Globalization in Nigeria

Globalization according to Clark and Wallace (2003) refers to a “greater interconnectedness of the world’s financial, economic, technological, political, cultural, sociological, ecological, and geographical systems” (p. 447). Globalization has various effects both positive and negative on the countries that choose to achieve the worldwide connection. In the case of Nigeria, which is classified by the U.S Department of State as a developing country, globalization occurs in four major forms, which are cultural, economic, technological and ecological. Positive effects of Globalization

Cultural: The rate at which Nigeria is globalizing its culture has allowed the country to showcase its heritage to other people of the world. It has also allowed others to become more accepting of Nigerian cultural values. Economic: The discovery of Crude Oil in Nigeria increased the countries wealth through export-centered growth. This moved Nigeria away from its original dependency on agriculture for revenue.

Technological: This form of globalization has aided Nigeria in its entry into the “global village” (Akinboye n.p) that technological globalization aims to achieve. This advancement has helped the research and development facilities in the country to progress to the level that it has attained today. Ecological: This form of globalization has opened Nigeria’s doors to individuals of all other nations with many other nationalities residing in the country along with Nigerians.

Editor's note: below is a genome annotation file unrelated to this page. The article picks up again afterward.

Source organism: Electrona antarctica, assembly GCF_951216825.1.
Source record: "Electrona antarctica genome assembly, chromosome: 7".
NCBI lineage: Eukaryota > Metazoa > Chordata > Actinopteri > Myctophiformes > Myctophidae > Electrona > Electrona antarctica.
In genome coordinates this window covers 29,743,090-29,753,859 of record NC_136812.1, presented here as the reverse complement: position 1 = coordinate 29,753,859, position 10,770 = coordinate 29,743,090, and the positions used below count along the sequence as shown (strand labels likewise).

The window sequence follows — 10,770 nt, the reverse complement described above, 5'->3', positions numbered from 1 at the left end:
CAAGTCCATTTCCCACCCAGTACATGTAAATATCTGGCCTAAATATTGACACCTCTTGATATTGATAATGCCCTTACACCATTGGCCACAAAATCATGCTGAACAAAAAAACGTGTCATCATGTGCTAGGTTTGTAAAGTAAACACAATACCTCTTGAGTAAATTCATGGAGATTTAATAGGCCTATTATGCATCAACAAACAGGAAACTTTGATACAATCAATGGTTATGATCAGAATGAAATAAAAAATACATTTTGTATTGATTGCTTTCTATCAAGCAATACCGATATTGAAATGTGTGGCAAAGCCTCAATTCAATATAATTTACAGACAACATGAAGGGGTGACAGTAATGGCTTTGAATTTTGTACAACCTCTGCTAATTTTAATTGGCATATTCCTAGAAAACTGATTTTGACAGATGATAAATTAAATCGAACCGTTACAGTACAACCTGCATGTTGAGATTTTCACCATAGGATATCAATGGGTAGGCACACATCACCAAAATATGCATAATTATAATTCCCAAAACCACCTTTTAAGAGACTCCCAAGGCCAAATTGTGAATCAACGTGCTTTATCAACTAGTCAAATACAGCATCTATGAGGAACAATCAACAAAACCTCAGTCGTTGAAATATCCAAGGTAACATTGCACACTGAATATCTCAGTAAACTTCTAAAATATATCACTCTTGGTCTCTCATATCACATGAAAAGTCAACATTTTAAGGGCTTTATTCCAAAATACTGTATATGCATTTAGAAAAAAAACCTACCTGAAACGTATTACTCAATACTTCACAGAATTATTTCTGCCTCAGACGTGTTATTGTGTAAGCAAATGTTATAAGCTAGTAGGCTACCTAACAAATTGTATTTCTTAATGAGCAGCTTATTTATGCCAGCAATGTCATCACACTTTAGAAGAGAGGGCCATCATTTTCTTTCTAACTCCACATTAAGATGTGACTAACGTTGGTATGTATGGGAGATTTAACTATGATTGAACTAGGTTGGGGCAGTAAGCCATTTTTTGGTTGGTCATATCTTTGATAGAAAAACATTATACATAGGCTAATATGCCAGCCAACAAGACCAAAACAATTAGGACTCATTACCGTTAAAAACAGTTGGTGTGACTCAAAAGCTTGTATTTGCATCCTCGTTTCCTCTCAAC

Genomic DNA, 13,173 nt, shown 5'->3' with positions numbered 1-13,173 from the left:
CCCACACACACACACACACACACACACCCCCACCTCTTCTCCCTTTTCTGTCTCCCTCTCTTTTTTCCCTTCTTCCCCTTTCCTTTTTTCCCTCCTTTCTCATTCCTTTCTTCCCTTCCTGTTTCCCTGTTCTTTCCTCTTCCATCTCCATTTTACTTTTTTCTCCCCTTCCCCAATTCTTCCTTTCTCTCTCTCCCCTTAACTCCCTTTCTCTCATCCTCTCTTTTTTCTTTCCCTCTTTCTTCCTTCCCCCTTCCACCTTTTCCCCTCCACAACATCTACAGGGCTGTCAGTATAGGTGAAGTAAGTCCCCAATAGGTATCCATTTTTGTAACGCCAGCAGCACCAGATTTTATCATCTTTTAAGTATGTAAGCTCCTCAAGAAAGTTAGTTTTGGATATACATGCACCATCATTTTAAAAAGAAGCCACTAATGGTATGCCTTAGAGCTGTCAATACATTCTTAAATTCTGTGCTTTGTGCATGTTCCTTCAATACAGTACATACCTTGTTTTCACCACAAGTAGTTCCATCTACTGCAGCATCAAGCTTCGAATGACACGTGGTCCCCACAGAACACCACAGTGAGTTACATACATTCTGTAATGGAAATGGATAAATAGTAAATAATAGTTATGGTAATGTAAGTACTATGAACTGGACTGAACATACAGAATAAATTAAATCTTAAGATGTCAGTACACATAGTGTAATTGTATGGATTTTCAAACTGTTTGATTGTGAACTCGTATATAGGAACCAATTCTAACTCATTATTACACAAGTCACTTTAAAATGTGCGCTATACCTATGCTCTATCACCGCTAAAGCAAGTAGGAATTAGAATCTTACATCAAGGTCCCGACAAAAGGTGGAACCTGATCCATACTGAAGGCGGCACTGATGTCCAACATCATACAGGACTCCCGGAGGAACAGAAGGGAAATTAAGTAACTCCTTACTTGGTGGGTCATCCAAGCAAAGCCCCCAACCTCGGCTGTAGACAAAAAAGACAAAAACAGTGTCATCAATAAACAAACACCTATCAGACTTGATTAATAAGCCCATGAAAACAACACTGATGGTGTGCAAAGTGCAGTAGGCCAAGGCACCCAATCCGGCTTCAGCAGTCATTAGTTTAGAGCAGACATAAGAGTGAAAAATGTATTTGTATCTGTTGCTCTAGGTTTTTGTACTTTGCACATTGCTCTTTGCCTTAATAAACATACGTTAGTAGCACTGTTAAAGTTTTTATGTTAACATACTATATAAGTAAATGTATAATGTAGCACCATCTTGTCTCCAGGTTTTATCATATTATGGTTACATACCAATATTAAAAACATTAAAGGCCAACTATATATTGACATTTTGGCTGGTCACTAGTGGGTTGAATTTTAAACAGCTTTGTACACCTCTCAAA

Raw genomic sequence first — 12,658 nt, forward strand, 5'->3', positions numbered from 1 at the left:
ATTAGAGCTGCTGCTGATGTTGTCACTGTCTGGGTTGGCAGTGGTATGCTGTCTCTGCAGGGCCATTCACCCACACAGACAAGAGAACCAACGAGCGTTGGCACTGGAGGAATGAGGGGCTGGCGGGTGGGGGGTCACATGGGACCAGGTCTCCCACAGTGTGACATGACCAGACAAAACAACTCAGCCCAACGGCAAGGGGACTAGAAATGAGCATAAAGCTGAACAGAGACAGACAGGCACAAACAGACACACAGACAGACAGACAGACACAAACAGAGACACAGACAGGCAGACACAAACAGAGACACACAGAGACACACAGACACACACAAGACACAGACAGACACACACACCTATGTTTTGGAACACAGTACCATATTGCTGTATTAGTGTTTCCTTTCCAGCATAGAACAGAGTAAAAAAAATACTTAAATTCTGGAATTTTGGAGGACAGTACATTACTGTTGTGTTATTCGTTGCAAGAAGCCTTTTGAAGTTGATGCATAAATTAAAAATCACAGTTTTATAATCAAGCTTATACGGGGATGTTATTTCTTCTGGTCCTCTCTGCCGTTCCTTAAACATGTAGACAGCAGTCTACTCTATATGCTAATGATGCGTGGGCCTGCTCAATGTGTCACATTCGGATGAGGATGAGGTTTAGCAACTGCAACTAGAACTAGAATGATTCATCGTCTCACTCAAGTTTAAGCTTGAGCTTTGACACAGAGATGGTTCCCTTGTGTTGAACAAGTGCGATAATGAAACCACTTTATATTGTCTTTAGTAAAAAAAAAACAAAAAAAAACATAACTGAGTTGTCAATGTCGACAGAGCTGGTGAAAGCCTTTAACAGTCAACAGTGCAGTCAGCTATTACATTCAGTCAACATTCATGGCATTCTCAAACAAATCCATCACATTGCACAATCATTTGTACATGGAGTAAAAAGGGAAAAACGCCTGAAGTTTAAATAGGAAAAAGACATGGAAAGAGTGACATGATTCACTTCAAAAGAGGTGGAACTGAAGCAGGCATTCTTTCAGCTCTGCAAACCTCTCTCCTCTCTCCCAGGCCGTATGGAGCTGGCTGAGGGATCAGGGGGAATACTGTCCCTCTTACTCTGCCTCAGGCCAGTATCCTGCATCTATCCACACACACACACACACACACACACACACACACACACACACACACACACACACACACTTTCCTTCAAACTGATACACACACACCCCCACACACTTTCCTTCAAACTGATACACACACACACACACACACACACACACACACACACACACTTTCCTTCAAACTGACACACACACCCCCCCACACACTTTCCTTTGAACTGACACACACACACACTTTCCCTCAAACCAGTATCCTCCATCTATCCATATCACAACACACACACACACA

Negative effects of Globalization Although globalization seems to have improved the standards of life in Nigeria there are always two sides to a coin therefore globalization has also caused some not so desirable effects in the country. Cultural: The traditional Nigerian culture has been turned into much more of a commodity whereby it has been converted to various forms of goods and services to be marketed all around the world.

The changes to the culture to be able to cope with these have begun the slow eradication of Nigeria’s original culture that is dying along with the older generation of Nigerians who have firsthand knowledge of the cultural diversity of the country. Economic: In the attempt to attain economic globalization Nigeria has resorted to overdependence on its crude oil exports. Also Nigeria’s major export of crude oil is managed by transnational’s such as Chevron and Shell. This dependence on oil has ravaged the Niger-Delta area of Nigeria where the oil is located and caused mass environmental degradation.

Technological: This form of globalization has introduced a form of scamming called 419. The digit “refers to the article of the Nigerian Criminal Code dealing with fraud” (Nigerian Scam n.p). This has enjoyed prosperity as a result of the global village concept that technological globalization promotes. Ecological: Globalization ecologically in Nigeria has led to rapid migration to the city of Lagos in Nigeria (refer to fig.1) and has made it the most populated city in Africa with a population close to about 10 million people. The area incorporates about 1000km² and has a density of 7,941 per km².

Evidently, it can be concluded that globalization has rather introduced Nigeria to a great deal of problems as there are more reasons aiding the condemnation of globalization in Nigeria as a problem rather than an attempt to better the country. Therefore globalization has effected the technological, cultural, ecological and economic aspects of Nigeria negatively.